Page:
The weather is warming as spring has officially arrived, but that is not the only thing that is changing. Seasonal changes have significant implications for the world of wine, in more ways than one. For starters, anyone who knows anything about wine knows that grapes are temperamental. They’ll also know the subject of the soil, climate, and topography of their regions. People’s tastes in kosher wines also change with the seasons.
Spring dishes are generally lighter, sweeter and more verdant than winter foods. It should come as no surprise that white wine consumptions soars in spring and summer and then dips again each fall and winter. This is not to say that there are not great spring and summer reds, but when temperature rises white and pink wines come out. Let’s discuss some of spring’s break out stars – specifically, Sauvignon Blancs.
Typically Sauvignon Blanc grapesare light and plump; they lend themselves to wine that is crisp, clearand refreshing. Keep in mind that Sauvignon Blanc grapes are used in so many varietals and in so manyways that the term has become, in some ways, diluted. The above description would be a text-book Sauvignon Blanc but countless Sauvignon Blancs buck the trend.
The Baron Herzog Sauvignon Blanc 2009 will be familiar enough for most Sauvignon Blanc fans while not falling into the trap of being predictable or unmemorable. This is extremely light wine, the color isverging on the transparent. It packs a rich bouquets of fruit flavors ranging melon to lemon. Unlike other fruity Sauvignon Blancs the Baron Herzog downplays some of its fruity sweetness with a bit of earthy herbaceous flavors backed by a 13.5% ABV. This is one of these few wines that is fruit without being toosweet or light. Still not convinced? It’s under $12 a bottle!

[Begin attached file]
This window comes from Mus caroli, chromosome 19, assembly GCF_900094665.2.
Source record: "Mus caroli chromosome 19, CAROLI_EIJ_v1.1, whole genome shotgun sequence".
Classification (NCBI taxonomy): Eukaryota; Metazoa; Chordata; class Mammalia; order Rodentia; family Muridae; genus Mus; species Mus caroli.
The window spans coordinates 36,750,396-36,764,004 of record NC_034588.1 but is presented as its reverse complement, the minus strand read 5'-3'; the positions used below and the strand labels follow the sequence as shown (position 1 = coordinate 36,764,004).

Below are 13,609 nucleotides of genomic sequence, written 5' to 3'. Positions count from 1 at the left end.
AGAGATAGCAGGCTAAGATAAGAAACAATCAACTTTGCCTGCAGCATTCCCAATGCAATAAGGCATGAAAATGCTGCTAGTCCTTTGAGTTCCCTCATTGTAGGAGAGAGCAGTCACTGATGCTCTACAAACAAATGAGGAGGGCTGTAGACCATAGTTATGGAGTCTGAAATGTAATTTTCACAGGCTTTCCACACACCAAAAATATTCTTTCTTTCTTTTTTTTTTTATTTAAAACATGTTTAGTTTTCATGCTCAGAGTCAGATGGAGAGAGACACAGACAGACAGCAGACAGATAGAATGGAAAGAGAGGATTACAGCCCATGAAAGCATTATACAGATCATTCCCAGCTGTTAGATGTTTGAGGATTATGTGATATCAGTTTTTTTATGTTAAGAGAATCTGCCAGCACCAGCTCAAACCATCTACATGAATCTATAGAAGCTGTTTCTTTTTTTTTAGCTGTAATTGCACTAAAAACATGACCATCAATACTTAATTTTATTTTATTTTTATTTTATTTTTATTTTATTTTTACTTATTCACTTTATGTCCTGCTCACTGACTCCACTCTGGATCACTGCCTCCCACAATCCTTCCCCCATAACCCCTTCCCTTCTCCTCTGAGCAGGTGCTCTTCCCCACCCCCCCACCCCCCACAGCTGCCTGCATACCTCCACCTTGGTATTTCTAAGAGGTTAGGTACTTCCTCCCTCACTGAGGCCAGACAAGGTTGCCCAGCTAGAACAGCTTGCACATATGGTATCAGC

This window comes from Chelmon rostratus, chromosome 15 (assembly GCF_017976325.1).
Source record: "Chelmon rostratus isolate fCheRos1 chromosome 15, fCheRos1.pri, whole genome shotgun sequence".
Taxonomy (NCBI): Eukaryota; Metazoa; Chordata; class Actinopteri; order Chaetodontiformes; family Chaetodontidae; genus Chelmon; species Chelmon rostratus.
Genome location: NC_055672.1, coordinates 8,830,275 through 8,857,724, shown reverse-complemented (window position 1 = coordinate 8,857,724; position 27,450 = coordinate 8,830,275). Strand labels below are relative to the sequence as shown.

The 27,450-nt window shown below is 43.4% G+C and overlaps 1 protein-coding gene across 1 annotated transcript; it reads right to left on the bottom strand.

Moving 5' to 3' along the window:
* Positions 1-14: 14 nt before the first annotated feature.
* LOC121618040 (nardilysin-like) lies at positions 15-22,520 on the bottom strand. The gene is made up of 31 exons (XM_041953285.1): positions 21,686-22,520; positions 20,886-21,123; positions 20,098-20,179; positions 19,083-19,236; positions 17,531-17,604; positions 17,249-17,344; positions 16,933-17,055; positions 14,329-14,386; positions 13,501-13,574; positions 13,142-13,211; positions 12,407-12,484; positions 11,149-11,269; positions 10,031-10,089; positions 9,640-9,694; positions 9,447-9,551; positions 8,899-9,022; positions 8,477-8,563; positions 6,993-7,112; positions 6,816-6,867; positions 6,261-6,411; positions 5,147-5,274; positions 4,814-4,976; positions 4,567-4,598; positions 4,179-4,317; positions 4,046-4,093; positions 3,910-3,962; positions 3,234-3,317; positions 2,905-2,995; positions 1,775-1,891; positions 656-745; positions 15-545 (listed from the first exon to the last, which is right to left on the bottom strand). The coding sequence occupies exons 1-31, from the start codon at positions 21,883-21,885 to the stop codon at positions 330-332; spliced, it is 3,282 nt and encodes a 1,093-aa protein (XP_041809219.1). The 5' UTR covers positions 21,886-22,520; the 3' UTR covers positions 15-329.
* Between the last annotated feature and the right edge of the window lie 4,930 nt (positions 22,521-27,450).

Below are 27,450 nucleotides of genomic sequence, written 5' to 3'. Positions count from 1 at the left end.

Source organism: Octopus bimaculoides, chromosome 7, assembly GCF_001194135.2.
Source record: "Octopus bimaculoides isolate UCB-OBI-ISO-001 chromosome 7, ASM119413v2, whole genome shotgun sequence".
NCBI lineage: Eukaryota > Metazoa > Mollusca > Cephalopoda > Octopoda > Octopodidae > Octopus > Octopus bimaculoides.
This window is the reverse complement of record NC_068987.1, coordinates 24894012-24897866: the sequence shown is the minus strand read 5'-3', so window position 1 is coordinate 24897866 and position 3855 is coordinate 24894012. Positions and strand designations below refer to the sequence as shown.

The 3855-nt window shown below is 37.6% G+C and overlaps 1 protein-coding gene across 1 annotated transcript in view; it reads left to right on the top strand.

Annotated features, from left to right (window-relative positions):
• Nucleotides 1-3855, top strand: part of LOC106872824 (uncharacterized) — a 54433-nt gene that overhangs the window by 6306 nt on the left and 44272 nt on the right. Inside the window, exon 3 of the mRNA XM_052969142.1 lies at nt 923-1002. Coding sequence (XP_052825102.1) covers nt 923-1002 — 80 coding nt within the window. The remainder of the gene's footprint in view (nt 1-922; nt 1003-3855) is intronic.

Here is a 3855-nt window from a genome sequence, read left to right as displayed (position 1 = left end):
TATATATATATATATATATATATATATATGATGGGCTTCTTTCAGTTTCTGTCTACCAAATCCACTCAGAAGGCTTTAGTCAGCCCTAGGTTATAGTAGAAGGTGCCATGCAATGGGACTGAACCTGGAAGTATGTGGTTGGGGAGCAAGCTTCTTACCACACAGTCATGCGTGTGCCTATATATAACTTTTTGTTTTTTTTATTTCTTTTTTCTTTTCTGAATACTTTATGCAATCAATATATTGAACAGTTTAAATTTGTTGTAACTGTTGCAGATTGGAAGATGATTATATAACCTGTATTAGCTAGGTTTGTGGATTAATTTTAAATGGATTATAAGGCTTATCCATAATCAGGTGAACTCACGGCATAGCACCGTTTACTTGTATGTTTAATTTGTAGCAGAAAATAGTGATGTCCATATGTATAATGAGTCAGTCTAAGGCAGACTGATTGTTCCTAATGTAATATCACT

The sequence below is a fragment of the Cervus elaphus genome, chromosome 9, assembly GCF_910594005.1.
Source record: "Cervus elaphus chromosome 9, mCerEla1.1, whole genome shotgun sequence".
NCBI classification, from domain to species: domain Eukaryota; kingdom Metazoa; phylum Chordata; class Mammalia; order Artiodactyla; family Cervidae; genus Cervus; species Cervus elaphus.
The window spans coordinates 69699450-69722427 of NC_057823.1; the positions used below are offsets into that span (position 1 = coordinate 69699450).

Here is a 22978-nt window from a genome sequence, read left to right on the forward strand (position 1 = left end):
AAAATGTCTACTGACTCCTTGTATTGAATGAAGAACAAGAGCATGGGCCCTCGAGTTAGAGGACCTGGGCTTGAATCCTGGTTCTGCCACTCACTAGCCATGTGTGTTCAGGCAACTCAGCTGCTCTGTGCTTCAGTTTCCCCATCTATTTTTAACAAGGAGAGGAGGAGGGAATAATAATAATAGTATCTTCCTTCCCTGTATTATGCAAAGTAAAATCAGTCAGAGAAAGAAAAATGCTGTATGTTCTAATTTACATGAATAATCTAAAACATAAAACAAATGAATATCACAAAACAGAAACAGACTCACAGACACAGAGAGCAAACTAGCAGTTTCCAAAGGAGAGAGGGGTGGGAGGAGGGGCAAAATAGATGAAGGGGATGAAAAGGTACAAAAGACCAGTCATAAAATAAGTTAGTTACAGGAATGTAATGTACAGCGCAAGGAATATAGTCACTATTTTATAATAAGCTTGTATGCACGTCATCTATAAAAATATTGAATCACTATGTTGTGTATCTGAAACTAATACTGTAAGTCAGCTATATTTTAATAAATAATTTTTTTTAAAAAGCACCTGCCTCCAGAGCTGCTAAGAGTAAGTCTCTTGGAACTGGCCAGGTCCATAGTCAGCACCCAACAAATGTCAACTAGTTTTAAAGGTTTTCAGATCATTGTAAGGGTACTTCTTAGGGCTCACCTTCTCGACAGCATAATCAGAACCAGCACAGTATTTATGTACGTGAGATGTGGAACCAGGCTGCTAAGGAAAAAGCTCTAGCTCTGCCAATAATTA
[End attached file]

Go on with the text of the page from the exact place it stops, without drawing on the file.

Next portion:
Yarden Sauvignon Blanc 2011 offers a completely different, but equally delightful approach to using this ancient grape. Instead of being light Yarden’s Sauvignon Blanc is rich and powerful. It is aged in oak barrels and has a slightly honeyed kick. This lends itself to a wine that is certainly warmer than other Sauvignon Blancs but none the less suited for spring. It goes wonderfully with flavorful chicken and fish dishes and strong cheeses. This is certainly a deviation from the standard but, unlike some other unconventional Blancs, works; a great choice for someone looking for strongly flavored wine that is still
perfect for spring and summer. Yarden Sauvignon Blanc 2011 prices in at $15 a bottle which is a good deal considering how cost prohibitive proper oak barrel ageing can be.